S. Erramelli

Dividends are earnings distributions to the stockholders of a corporation in proportion to the number of share held by the respective owners (Smith et al. 675). Dividends are normally declared at regular time intervals such as quarterly, semi-annually, or annually. Among the functions delegated by the stockholders to the board of directors is the power to control the dividend policy. Dividend distributions may take the form of cash, other assets, or stocks.

Cash dividend is the most common type of dividend. Cash dividend is the payment of a dividend in the form of cash (Smith et al. 678). Dividends in cash may be expressed as a certain amount of dollar per share or a certain percent of par or stated value. For the corporation, these dividends involve a reduction in retained earnings and in cash, while for the stockholders; a cash dividend generates cash and is recognized as revenue.

In a periodic share repurchase, corporation’s buys back its own shares of stock which increases stockholders ownership and reducing the total number of shares outstanding. Stock repurchase lessens the number of stocks in circulation. Corporations undertake periodic share repurchase for a variety of reasons. A corporation undertakes stock repurchase because of the presence of surplus profits or if the management assesses that the company’s stocks are undervalued.

Corporations repurchase their own stocks as a substitute for dividend. If I were the shareholder, I would prefer cash dividend over stock repurchase. With cash dividend, I can have the freedom of choice on what to do with the income I received and cash dividend provides a regular income on my investment. In addition, I can reinvest the money I received to buy additional shares of stock of the corporation, especially when the company issues an option such as dividend reinvestment plan.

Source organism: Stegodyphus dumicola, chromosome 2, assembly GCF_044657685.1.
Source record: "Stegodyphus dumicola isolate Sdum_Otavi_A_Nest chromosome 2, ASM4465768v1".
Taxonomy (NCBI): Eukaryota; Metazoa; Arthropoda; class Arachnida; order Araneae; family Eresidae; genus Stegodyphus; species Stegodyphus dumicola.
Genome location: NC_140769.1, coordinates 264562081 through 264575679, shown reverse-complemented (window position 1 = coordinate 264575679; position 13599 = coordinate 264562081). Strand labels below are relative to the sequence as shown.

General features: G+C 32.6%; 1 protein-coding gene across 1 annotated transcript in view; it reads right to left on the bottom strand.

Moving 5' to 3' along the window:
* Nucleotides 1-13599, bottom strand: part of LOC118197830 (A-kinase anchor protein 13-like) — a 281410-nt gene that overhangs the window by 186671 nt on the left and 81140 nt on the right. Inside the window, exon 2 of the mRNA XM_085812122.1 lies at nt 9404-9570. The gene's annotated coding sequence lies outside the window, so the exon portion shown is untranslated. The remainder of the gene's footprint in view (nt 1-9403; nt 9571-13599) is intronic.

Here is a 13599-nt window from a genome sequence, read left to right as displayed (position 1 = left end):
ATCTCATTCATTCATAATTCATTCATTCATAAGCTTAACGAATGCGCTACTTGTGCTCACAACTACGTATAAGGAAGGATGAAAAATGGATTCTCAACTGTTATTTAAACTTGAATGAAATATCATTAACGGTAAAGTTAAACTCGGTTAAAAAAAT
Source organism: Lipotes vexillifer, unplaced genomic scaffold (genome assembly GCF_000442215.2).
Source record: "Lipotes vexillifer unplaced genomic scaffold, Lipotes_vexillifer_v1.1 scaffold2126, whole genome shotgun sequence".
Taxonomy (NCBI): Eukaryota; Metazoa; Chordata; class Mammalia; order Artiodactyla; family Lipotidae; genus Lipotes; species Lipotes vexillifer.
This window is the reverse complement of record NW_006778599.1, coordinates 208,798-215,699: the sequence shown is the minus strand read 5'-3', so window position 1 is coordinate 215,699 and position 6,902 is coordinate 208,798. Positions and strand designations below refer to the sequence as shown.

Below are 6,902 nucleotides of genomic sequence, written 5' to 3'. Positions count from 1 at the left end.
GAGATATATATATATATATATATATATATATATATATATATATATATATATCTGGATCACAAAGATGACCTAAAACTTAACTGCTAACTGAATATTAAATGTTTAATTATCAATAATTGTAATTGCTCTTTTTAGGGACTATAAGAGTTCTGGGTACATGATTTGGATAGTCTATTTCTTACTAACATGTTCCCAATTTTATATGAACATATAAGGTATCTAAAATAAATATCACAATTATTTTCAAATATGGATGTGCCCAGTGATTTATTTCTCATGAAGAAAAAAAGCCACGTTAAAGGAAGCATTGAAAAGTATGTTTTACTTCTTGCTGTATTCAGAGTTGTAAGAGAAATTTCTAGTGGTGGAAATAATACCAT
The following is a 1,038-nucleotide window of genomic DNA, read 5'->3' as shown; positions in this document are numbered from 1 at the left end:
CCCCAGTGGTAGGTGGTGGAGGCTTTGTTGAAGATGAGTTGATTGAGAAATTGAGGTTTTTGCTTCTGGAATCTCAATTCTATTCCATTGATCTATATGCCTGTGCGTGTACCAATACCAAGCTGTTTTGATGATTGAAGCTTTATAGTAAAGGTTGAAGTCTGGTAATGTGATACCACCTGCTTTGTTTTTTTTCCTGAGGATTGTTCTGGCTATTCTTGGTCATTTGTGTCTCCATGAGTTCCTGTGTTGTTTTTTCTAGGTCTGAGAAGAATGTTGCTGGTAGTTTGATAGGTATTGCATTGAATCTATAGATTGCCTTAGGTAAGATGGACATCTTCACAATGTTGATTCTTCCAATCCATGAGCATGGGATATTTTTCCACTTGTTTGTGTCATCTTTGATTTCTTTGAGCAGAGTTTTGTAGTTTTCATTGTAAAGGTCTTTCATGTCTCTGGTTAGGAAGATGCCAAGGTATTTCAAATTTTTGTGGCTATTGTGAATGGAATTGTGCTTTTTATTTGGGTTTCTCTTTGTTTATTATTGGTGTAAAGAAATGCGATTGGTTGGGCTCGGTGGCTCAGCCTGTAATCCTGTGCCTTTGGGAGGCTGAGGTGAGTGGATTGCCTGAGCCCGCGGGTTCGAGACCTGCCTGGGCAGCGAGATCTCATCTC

Stock dividend is a type of property dividend wherein a “corporation may distribute additional shares of the company’s own stock” (Smith et al. 679-682). Stock dividends are distribution of the earnings of the corporation in the form of the company’s own share of stocks. Form the stockholders point of view; a stock dividend does not change the proportional ownership interests. Although the number of shares held by each individual stockholder increases, the total number of outstanding shares also increases resulting to unchanged proportionate interest of each stockholder. A stock dividend results to not only an increase in the number of shares outstanding, but also an increase in the capital stock balance, with no change in the value assigned to each share of stock on the company records because of the effect of transfer to from the retained earnings balance.

Stock dividend is not equivalent to receiving a cash dividend. The receipt of a stock dividend is non-economic event as far as the stockholder is concerned since form the corporations’ point of view a stock dividend involved no cash outlay. The assets of the corporation remain the same before and after the issuance of the stock dividend. Thus, if I were a stockholder, I would prefer to receive cash dividend than a stock dividend.

A stock split is a reduction in the par or stated value of stock accompanied by a proportionate increase in the number of share outstanding. A stock split divides the existing capital stock balance into more parts, with a reduction in the stated or legal value of each share. There are two types of stock split, the split up, and the split down. Split up increases the number of shares outstanding while reducing the par or stated value. Split down or reverse stock split on the other hand reduces the number of shares outstanding while increasing par or stated value. A stock split maintains the retained earnings balance and the capital stock balance unchanged. Thus, stock split results to same proportionate interest for a stockholder.